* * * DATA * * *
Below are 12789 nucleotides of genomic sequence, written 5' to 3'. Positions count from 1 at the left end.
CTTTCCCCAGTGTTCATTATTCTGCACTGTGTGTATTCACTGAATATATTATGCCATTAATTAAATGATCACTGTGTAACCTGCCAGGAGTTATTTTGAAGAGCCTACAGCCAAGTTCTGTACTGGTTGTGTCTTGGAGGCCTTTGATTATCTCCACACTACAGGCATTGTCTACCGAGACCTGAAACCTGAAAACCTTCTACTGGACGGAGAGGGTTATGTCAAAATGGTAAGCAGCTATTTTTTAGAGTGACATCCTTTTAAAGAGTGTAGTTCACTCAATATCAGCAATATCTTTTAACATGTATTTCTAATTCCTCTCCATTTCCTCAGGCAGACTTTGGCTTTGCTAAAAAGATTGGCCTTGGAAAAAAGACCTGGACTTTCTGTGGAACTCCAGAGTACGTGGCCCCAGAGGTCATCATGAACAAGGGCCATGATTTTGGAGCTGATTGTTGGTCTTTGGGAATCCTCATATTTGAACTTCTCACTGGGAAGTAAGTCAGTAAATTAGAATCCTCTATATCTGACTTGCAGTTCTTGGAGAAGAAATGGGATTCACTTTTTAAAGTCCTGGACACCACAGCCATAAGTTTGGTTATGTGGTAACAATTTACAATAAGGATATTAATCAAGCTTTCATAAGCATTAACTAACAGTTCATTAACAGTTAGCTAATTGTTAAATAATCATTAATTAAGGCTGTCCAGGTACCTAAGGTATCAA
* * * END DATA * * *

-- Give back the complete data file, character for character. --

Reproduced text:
Below are 12789 nucleotides of genomic sequence, written 5' to 3'. Positions count from 1 at the left end.
CTTTCCCCAGTGTTCATTATTCTGCACTGTGTGTATTCACTGAATATATTATGCCATTAATTAAATGATCACTGTGTAACCTGCCAGGAGTTATTTTGAAGAGCCTACAGCCAAGTTCTGTACTGGTTGTGTCTTGGAGGCCTTTGATTATCTCCACACTACAGGCATTGTCTACCGAGACCTGAAACCTGAAAACCTTCTACTGGACGGAGAGGGTTATGTCAAAATGGTAAGCAGCTATTTTTTAGAGTGACATCCTTTTAAAGAGTGTAGTTCACTCAATATCAGCAATATCTTTTAACATGTATTTCTAATTCCTCTCCATTTCCTCAGGCAGACTTTGGCTTTGCTAAAAAGATTGGCCTTGGAAAAAAGACCTGGACTTTCTGTGGAACTCCAGAGTACGTGGCCCCAGAGGTCATCATGAACAAGGGCCATGATTTTGGAGCTGATTGTTGGTCTTTGGGAATCCTCATATTTGAACTTCTCACTGGGAAGTAAGTCAGTAAATTAGAATCCTCTATATCTGACTTGCAGTTCTTGGAGAAGAAATGGGATTCACTTTTTAAAGTCCTGGACACCACAGCCATAAGTTTGGTTATGTGGTAACAATTTACAATAAGGATATTAATCAAGCTTTCATAAGCATTAACTAACAGTTCATTAACAGTTAGCTAATTGTTAAATAATCATTAATTAAGGCTGTCCAGGTACCTAAGGTATCAA